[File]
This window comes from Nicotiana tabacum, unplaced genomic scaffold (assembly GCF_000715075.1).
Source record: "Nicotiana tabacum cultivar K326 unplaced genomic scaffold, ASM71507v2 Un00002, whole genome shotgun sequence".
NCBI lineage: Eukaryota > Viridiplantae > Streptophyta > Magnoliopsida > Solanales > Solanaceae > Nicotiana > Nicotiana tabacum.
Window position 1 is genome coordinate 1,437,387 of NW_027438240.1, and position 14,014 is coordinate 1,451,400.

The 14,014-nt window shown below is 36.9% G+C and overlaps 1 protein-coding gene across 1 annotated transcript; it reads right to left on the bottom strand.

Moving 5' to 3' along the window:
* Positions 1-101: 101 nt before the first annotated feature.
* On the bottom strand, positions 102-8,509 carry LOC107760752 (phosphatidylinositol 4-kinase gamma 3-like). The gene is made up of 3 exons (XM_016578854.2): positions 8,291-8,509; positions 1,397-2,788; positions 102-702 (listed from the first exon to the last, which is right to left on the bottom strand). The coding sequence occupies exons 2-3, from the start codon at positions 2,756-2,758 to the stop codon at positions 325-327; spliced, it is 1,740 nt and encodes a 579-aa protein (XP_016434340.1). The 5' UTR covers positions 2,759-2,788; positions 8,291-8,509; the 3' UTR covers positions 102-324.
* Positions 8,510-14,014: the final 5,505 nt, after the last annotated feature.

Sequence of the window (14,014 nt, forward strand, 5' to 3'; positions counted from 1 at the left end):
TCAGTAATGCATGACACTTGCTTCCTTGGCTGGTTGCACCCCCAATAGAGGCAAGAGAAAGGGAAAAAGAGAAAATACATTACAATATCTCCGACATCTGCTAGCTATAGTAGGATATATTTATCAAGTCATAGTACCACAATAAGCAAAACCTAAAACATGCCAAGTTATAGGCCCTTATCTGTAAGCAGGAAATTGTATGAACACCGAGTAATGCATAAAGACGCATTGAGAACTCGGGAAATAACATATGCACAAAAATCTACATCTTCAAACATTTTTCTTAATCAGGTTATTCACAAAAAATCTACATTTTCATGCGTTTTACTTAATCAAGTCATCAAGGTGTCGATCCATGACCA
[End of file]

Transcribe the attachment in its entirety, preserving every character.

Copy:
This window comes from Nicotiana tabacum, unplaced genomic scaffold (assembly GCF_000715075.1).
Source record: "Nicotiana tabacum cultivar K326 unplaced genomic scaffold, ASM71507v2 Un00002, whole genome shotgun sequence".
NCBI lineage: Eukaryota > Viridiplantae > Streptophyta > Magnoliopsida > Solanales > Solanaceae > Nicotiana > Nicotiana tabacum.
Window position 1 is genome coordinate 1,437,387 of NW_027438240.1, and position 14,014 is coordinate 1,451,400.

The 14,014-nt window shown below is 36.9% G+C and overlaps 1 protein-coding gene across 1 annotated transcript; it reads right to left on the bottom strand.

Moving 5' to 3' along the window:
* Positions 1-101: 101 nt before the first annotated feature.
* On the bottom strand, positions 102-8,509 carry LOC107760752 (phosphatidylinositol 4-kinase gamma 3-like). The gene is made up of 3 exons (XM_016578854.2): positions 8,291-8,509; positions 1,397-2,788; positions 102-702 (listed from the first exon to the last, which is right to left on the bottom strand). The coding sequence occupies exons 2-3, from the start codon at positions 2,756-2,758 to the stop codon at positions 325-327; spliced, it is 1,740 nt and encodes a 579-aa protein (XP_016434340.1). The 5' UTR covers positions 2,759-2,788; positions 8,291-8,509; the 3' UTR covers positions 102-324.
* Positions 8,510-14,014: the final 5,505 nt, after the last annotated feature.

Sequence of the window (14,014 nt, forward strand, 5' to 3'; positions counted from 1 at the left end):
TCAGTAATGCATGACACTTGCTTCCTTGGCTGGTTGCACCCCCAATAGAGGCAAGAGAAAGGGAAAAAGAGAAAATACATTACAATATCTCCGACATCTGCTAGCTATAGTAGGATATATTTATCAAGTCATAGTACCACAATAAGCAAAACCTAAAACATGCCAAGTTATAGGCCCTTATCTGTAAGCAGGAAATTGTATGAACACCGAGTAATGCATAAAGACGCATTGAGAACTCGGGAAATAACATATGCACAAAAATCTACATCTTCAAACATTTTTCTTAATCAGGTTATTCACAAAAAATCTACATTTTCATGCGTTTTACTTAATCAAGTCATCAAGGTGTCGATCCATGACCA